The experimental arthritis drug, otilimab, is being trialled as a potential treatment for COVID-19.
The first patient administered with the drug is currently being cared for at Manchester Royal Infirmary (MRI), part of Manchester University NHS Foundation Trust (MFT).
The OSCAR study (Otilimab in Severe COVID-19 Related Disease) is sponsored and funded by the pharmaceutical company GlaxoSmithKline.
The study at the MRI is being led by Dr. Andy Martin, an Intensive Care and Anaesthesia Consultant.
Dr. Martin said: “The patients eligible to take part in this study are those experiencing very severe lung difficulties due to COVID-19 infection and are receiving oxygen or ventilator support.
“We are conducting this study to see whether otilimab — which is under investigation as a potential treatment for rheumatoid arthritis — could also potentially ease the effect of coronavirus on the lungs, dampening the impact of the virus on the immune system.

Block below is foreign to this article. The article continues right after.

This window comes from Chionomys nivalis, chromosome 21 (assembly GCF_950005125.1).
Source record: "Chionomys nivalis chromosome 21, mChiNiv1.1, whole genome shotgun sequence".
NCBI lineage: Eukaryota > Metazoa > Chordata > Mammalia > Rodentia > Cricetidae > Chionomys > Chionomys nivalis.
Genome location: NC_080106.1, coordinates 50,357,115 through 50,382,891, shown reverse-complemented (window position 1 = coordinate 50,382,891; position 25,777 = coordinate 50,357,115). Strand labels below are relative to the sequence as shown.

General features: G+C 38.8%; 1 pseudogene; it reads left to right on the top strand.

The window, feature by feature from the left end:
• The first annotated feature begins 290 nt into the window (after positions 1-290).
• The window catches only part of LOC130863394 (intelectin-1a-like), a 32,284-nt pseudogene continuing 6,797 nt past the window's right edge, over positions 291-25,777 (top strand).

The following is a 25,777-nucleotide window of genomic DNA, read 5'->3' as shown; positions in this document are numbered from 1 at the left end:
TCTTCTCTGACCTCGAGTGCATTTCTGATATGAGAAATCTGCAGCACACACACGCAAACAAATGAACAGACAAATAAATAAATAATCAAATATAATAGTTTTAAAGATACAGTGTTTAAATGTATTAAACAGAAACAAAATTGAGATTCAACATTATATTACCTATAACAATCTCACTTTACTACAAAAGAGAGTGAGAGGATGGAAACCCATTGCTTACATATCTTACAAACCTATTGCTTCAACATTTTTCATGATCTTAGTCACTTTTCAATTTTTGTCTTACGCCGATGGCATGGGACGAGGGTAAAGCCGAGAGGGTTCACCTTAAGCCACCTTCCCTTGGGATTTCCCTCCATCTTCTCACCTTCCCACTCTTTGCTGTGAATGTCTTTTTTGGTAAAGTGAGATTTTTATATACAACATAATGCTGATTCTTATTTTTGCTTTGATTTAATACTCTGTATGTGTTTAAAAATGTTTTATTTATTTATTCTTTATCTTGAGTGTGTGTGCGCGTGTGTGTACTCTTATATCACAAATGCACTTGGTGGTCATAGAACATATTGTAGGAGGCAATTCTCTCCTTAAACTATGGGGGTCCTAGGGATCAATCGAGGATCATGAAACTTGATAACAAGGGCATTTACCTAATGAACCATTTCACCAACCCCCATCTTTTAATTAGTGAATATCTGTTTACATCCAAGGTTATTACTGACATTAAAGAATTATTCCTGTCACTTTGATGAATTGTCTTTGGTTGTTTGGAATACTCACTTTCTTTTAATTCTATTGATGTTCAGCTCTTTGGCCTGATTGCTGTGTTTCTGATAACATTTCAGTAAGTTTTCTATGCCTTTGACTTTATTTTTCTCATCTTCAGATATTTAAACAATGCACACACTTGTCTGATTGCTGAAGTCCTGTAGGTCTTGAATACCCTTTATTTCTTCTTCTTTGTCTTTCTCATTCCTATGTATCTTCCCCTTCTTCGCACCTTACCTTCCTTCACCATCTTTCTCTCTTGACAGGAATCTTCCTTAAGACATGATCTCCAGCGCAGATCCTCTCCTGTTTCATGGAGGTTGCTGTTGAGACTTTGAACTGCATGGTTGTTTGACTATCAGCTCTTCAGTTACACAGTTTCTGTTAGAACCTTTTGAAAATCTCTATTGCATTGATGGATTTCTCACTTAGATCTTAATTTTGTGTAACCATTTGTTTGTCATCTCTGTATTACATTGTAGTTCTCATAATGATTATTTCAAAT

Christopher Corsico, GSK’s Senior Vice President Development, said: “We are continuing to work hard to find solutions to address the pandemic, including exploring potential treatment options for COVID-19 patients.
“We know that some COVID-19 patients experience an overreaction of their immune system — sometimes referred to as cytokine storm — which can lead to hospitalization or death. We believe that otilimab might be able to help counter or calm this process.
Dr. Tim Felton, honorary consultant, senior lecturer at The University of Manchester and Clinical Lead for all MFT COVID-19-related research studies, leads OSCAR at Wythenshawe Hospital, which is also part of MFT.
Dr. Felton said: “The primary end point of this study is that participants are alive and free of lung failure after 28 days — so this research is potentially life-saving.
“I’d like to thank our first OSCAR participant — as well as the thousands of others who have taken part in coronavirus studies at MFT to date — as every participant who takes part in our research is contributing to the coordinated effort to enhance understanding of this global pandemic.”